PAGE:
With such dramatic shifts in care settings, a natural concern relates to whether the quality of mental health services has declined. On the medical side, a study of the impact of VHA reorganization on the quality of care in long-term care units found an increase in pressure ulcer development (Berlowitz *et al.*, 2001). Because regional service networks have strong financial incentives and large administrative control, the need to carefully monitor the quality of care in programs that may be losing resources as a result of the reorganization is especially elevated in a population of patients who may have difficulty navigating the health system.

Let *Y _{itjk}* denote the value of the

Assume for binary-valued variables *Z _{itjk}* ~

$${\xi}_{itjk}={\beta}_{0tk}+{\beta}_{1tk}({x}_{1itj}-{\stackrel{\u2012}{x}}_{1t})+\cdots +{\beta}_{Ptk}({x}_{Pitj}-{\stackrel{\u2012}{x}}_{Pt})+{\varphi}_{itj}+{\eta}_{itk},$$

(2.1)

$${\varphi}_{itj}~N(0,{\tau}_{t}^{2}).$$

(2.2)

Here, *ϕ _{itj}* is a subject-specific random effect,

The continuous variables, *Y*, are grouped into three inpatient (*k* = 2, 3, 4) and three outpatient (*k* = 6, 7, 8) measures, and trivariate normal distributions are assumed for each. The two sets of continuous variables are conditional on a positive value for the corresponding binary-valued variables, that is, having an inpatient event and an outpatient event. Let *U* {in, out} with *U* = in corresponding to *k* = 2, 3, 4 and *U* = out corresponding to *k* = 6, 7, 8. The model for continuous outcomes is

$${Y}_{itj}^{\left(U\right)}\mid {x}_{itj}^{\left(U\right)}=1~{N}_{3}({\xi}_{itj}^{\left(U\right)},{\Sigma}_{t}^{\left(U\right)}),$$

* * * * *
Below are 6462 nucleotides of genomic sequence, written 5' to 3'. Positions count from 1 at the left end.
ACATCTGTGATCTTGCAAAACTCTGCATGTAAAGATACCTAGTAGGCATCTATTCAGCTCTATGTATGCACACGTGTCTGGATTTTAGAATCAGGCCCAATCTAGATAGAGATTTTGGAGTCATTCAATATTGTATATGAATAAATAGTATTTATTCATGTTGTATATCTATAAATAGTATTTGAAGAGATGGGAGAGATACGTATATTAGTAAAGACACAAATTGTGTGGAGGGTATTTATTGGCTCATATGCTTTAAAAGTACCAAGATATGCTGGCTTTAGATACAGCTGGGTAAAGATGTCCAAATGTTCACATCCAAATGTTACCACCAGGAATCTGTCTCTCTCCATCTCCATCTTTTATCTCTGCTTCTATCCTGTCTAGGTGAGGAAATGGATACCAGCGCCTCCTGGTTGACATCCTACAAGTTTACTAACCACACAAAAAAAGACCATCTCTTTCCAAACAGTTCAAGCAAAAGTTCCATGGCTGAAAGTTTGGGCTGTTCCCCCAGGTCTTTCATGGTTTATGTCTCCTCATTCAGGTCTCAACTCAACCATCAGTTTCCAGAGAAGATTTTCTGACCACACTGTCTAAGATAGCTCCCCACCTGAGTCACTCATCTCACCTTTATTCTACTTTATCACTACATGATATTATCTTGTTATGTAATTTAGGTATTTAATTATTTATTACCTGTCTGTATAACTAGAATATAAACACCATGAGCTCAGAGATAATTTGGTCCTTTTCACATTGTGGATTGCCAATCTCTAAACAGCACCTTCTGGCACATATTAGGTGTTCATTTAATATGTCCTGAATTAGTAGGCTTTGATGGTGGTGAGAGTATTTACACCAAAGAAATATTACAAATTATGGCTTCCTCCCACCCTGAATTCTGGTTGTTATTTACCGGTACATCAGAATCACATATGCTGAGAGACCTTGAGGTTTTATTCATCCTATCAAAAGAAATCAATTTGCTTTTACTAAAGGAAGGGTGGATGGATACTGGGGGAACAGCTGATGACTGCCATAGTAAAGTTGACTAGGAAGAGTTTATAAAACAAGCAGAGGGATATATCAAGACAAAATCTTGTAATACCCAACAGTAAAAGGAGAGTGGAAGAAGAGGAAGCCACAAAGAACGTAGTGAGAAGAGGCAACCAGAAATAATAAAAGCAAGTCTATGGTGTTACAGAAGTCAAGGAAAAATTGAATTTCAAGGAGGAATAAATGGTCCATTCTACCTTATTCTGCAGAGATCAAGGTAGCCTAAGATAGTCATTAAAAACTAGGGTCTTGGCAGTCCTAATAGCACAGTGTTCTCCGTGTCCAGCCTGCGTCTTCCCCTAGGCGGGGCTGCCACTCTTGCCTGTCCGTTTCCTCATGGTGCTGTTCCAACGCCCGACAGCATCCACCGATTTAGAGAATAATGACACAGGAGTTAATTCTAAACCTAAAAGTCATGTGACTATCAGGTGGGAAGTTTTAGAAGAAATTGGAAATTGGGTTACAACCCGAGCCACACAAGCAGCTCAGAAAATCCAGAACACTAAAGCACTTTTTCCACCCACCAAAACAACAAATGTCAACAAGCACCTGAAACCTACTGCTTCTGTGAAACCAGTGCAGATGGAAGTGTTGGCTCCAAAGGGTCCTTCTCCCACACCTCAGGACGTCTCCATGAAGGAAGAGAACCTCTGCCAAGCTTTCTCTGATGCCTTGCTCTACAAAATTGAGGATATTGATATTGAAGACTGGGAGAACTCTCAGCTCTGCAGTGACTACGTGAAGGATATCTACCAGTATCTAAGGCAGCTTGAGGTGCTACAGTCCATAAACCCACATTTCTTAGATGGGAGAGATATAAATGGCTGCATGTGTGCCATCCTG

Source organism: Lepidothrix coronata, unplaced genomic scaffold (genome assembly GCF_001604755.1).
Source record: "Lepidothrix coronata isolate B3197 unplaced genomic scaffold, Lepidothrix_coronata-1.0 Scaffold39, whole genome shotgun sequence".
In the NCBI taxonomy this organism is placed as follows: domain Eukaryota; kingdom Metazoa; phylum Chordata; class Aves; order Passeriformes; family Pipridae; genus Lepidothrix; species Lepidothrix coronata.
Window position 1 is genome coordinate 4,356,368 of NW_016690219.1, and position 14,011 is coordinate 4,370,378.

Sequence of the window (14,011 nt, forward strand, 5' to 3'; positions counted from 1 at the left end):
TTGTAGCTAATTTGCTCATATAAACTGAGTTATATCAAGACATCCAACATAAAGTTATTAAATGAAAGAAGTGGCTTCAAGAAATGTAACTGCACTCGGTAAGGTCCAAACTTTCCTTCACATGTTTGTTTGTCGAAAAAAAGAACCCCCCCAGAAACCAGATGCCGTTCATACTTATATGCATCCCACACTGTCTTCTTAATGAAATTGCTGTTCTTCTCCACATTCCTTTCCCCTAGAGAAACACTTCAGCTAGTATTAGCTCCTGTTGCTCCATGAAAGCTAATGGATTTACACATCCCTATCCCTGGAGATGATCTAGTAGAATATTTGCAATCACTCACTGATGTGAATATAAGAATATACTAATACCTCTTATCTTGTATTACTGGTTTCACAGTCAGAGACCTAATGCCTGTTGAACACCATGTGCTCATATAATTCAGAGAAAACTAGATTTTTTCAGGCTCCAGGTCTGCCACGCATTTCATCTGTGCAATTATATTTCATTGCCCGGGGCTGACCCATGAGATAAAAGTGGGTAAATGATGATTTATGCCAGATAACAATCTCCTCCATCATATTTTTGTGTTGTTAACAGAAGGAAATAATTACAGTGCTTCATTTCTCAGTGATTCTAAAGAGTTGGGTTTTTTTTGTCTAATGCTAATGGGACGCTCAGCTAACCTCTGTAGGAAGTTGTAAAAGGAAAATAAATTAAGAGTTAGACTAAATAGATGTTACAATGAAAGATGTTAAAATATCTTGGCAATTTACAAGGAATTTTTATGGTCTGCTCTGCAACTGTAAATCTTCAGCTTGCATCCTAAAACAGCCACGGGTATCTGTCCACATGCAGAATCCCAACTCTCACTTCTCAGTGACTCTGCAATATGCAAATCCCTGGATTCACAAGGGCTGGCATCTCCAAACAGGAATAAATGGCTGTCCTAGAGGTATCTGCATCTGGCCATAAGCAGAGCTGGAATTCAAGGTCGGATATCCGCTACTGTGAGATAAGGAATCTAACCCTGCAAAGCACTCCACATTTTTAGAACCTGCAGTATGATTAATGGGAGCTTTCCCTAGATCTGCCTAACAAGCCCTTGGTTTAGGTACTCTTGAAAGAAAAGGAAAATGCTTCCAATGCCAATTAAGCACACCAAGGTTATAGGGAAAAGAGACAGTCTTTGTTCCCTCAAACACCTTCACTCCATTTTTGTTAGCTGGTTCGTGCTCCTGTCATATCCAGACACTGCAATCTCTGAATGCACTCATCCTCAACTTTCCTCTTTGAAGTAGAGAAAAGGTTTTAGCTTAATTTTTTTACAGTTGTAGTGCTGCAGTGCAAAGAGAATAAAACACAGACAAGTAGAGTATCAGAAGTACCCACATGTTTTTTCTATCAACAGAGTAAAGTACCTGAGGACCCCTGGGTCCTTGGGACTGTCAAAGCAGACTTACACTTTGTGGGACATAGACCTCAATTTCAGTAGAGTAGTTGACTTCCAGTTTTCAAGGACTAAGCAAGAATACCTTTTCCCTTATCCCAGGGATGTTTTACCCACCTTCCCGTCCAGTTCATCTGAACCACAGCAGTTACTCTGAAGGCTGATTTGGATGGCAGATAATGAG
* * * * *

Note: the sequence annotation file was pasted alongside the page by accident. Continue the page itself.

(2.3)

$${\xi}_{itjk}={\beta}_{0tk}+{\beta}_{1tk}({x}_{1itj}-{\stackrel{\u2012}{x}}_{1t})+\cdots +{\beta}_{Ptk}({x}_{Pitj}-{\stackrel{\u2012}{x}}_{Pt})+{\eta}_{itk},$$

(2.4)

where ${\Sigma}_{t}^{\left(U\right)}$ denotes the covariance of the continuous variables at time *t*. See Table 1 for an ordered list of the eight patient-level measures.

The *K* network effects are assumed to be represented by *L* latent variables that are a priori independent,

$${\eta}_{itk}\mid {\theta}_{il},{\lambda}_{k},{\psi}_{tk}^{2}~N({\lambda}_{1k}{\theta}_{i1t}+\cdots +{\lambda}_{Lk}{\theta}_{iLt},{\psi}_{tk}^{2}),$$

(2.5)

$${\theta}_{il}={({\theta}_{il1},\dots ,{\theta}_{ilT})}^{\prime}~{N}_{T}(0,{\mathbf{R}}_{l}),\phantom{\rule{1em}{0ex}}l=1,2,\dots ,L,$$

(2.6)

where *λ _{k}* = (

We model the within-unit dependency of the outcomes measured at different times through the correlation matrix, **R*** _{l}*. Our motivation for specifying some structure on

We consider first-order Markov models. Recall that *θ _{il}* ~

$$p({\theta}_{ilt}\mid {\theta}_{ilj},j<t)=p({\theta}_{ilt}\mid {\theta}_{ilt-1})=N({\rho}_{l,t-1}{\theta}_{ilt-1},{\sigma}_{lt}^{2}).$$

Using iterated expectations, it is easy to show that Var(*θ _{ilt}*) = 1 implies that ${\rho}_{l,t-1}^{2}+{\sigma}_{lt}^{2}=1$ for

Models for *ρ*_{l,t−1} can be developed subject to the constraint that *ρ*_{l,t−1} lies in the open interval (−1, 1). In particular, we consider

$$z\left({\rho}_{l,t-1}\right)={g}_{l}(t-1;\alpha ),$$

(2.7)

where *z*(·) is Fisher's *z*-transformation and *g _{l}*(

To examine identifiability of parameters of the between-unit model, we approximate the marginal posterior distribution of *η _{itk}* given only the within-unit model, defined in (2.1–2.4), with

$${\widehat{\eta}}_{i}~{N}_{KT}({\eta}_{i},{V}_{i}),\phantom{\rule{1em}{0ex}}i=1,\dots ,I,$$

(2.8)

where *V _{i}* is assumed known and

$${\eta}_{i}~{N}_{KT}(0,A),\phantom{\rule{1em}{0ex}}i=1,\dots ,I,$$

(2.9)